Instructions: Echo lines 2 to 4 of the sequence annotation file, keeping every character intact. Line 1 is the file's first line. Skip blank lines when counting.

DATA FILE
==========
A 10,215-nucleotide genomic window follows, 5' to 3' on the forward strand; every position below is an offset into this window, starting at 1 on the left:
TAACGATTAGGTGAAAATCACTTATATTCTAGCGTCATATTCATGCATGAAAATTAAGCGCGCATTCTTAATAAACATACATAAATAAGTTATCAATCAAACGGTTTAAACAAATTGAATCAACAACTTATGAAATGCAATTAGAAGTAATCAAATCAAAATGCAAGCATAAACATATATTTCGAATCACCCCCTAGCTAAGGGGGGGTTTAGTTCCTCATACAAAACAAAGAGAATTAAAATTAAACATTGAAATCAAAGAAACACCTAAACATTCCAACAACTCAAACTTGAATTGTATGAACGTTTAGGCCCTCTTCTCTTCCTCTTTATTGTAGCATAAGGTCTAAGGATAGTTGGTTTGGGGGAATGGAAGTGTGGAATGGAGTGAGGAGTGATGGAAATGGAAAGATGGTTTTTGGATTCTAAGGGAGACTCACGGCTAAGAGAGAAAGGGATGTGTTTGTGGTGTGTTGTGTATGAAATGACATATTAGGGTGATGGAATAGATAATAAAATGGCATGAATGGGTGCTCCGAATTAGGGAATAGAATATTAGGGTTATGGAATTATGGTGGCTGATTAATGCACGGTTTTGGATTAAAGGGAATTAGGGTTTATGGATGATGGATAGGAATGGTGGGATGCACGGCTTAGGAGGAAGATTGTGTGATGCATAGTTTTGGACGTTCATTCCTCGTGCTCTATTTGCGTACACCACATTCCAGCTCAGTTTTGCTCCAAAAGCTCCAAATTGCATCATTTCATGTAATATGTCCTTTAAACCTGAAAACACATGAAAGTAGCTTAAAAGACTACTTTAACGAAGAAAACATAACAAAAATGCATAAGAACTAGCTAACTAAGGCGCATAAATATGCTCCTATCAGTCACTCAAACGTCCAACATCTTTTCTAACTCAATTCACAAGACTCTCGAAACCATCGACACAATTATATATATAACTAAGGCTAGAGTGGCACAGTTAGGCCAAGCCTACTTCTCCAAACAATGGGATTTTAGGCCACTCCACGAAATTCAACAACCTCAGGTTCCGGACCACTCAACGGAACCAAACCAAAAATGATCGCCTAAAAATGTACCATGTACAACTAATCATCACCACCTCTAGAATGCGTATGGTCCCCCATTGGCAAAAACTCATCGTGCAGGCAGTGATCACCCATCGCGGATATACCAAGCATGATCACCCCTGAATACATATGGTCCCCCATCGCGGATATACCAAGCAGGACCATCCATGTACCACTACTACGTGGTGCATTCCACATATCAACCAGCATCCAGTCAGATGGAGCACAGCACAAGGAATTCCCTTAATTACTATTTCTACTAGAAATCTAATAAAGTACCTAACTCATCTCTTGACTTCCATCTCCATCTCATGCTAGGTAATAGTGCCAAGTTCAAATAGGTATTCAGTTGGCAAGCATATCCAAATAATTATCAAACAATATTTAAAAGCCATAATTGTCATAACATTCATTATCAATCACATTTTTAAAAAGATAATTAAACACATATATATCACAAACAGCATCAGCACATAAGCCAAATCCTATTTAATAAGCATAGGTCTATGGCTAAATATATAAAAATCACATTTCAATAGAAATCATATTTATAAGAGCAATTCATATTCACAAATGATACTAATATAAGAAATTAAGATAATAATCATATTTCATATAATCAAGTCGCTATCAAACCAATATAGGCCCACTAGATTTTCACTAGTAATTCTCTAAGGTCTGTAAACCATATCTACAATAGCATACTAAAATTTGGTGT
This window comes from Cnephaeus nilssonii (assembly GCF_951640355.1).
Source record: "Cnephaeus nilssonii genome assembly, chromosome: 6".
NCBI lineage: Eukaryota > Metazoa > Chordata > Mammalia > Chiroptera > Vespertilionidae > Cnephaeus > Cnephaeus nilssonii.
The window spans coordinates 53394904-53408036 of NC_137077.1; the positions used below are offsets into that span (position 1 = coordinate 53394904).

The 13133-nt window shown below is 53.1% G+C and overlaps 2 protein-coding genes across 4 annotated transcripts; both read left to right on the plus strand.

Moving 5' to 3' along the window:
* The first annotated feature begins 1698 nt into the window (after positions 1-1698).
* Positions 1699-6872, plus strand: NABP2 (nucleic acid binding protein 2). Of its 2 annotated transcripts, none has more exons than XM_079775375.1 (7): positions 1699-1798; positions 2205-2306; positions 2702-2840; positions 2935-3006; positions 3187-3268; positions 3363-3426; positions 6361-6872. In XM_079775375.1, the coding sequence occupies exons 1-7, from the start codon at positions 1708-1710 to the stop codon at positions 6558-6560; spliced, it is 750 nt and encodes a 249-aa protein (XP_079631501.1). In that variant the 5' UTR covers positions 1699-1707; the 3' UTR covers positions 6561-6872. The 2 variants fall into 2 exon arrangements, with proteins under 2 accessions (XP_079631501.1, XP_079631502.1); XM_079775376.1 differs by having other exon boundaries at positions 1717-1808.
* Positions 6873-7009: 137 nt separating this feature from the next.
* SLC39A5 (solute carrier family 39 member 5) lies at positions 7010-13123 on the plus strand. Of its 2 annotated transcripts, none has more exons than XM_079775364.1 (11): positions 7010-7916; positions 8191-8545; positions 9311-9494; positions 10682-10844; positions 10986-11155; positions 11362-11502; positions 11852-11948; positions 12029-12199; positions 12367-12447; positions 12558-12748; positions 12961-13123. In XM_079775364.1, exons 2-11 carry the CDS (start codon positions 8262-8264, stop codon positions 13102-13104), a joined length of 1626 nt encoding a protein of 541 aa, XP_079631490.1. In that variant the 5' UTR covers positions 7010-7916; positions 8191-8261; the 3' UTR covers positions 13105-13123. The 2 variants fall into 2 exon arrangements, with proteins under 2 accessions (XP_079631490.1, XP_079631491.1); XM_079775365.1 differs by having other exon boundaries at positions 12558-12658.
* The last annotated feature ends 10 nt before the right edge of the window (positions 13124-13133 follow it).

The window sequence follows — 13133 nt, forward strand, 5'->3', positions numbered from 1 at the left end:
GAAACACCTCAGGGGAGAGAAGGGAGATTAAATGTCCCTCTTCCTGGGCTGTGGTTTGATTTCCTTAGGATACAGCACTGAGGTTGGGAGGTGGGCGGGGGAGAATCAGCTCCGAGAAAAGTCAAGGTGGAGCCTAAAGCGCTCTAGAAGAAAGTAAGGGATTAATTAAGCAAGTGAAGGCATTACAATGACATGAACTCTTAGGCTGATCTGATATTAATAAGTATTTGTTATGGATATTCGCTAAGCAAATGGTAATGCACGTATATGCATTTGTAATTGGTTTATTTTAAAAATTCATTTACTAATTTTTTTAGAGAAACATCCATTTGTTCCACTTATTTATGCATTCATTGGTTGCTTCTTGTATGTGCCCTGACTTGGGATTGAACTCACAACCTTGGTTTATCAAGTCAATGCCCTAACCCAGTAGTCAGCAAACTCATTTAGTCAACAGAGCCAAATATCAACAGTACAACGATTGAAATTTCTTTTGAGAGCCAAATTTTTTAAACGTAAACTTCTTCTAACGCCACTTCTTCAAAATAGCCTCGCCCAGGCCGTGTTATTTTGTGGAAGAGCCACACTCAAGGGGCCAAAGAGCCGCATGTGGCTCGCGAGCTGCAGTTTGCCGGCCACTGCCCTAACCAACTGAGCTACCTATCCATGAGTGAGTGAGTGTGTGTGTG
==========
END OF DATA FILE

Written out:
TAACGATTAGGTGAAAATCACTTATATTCTAGCGTCATATTCATGCATGAAAATTAAGCGCGCATTCTTAATAAACATACATAAATAAGTTATCAATCAAACGGTTTAAACAAATTGAATCAACAACTTATGAAATGCAATTAGAAGTAATCAAATCAAAATGCAAGCATAAACATATATTTCGAATCACCCCCTAGCTAAGGGGGGGTTTAGTTCCTCATACAAAACAAAGAGAATTAAAATTAAACATTGAAATCAAAGAAACACCTAAACATTCCAACAACTCAAACTTGAATTGTATGAACGTTTAGGCCCTCTTCTCTTCCTCTTTATTGTAGCATAAGGTCTAAGGATAGTTGGTTTGGGGGAATGGAAGTGTGGAATGGAGTGAGGAGTGATGGAAATGGAAAGATGGTTTTTGGATTCTAAGGGAGACTCACGGCTAAGAGAGAAAGGGATGTGTTTGTGGTGTGTTGTGTATGAAATGACATATTAGGGTGATGGAATAGATAATAAAATGGCATGAATGGGTGCTCCGAATTAGGGAATAGAATATTAGGGTTATGGAATTATGGTGGCTGATTAATGCACGGTTTTGGATTAAAGGGAATTAGGGTTTATGGATGATGGATAGGAATGGTGGGATGCACGGCTTAGGAGGAAGATTGTGTGATGCATAGTTTTGGACGTTCATTCCTCGTGCTCTATTTGCGTACACCACATTCCAGCTCAGTTTTGCTCCAAAAGCTCCAAATTGCATCATTTCATGTAATATGTCCTTTAAACCTGAAAACACATGAAAGTAGCTTAAAAGACTACTTTAACGAAGAAAACATAACAAAAATGCATAAGAACTAGCTAACTAAGGCGCATAAATATGCTCCTATCAGTCACTCAAACGTCCAACATCTTTTCTAACTCAATTCACAAGACTCTCGAAACCATCGACACAATTATATATATAACTAAGGCTAGAGTGGCACAGTTAGGCCAAGCCTACTTCTCCAAACAATGGGATTTTAGGCCACTCCACGAAATTCAACAACCTCAGGTTCCGGACCACTCAACGGAACCAAACCAAAAATGATCGCCTAAAAATGTACCATGTACAACTAATCATCACCACCTCTAGAATGCGTATGGTCCCCCATTGGCAAAAACTCATCGTGCAGGCAGTGATCACCCATCGCGGATATACCAAGCATGATCACCCCTGAATACATATGGTCCCCCATCGCGGATATACCAAGCAGGACCATCCATGTACCACTACTACGTGGTGCATTCCACATATCAACCAGCATCCAGTCAGATGGAGCACAGCACAAGGAATTCCCTTAATTACTATTTCTACTAGAAATCTAATAAAGTACCTAACTCATCTCTTGACTTCCATCTCCATCTCATGCTAGGTAATAGTGCCAAGTTCAAATAGGTATTCAGTTGGCAAGCATATCCAAATAATTATCAAACAATATTTAAAAGCCATAATTGTCATAACATTCATTATCAATCACATTTTTAAAAAGATAATTAAACACATATATATCACAAACAGCATCAGCACATAAGCCAAATCCTATTTAATAAGCATAGGTCTATGGCTAAATATATAAAAATCACATTTCAATAGAAATCATATTTATAAGAGCAATTCATATTCACAAATGATACTAATATAAGAAATTAAGATAATAATCATATTTCATATAATCAAGTCGCTATCAAACCAATATAGGCCCACTAGATTTTCACTAGTAATTCTCTAAGGTCTGTAAACCATATCTACAATAGCATACTAAAATTTGGTGT
This window comes from Cnephaeus nilssonii (assembly GCF_951640355.1).
Source record: "Cnephaeus nilssonii genome assembly, chromosome: 6".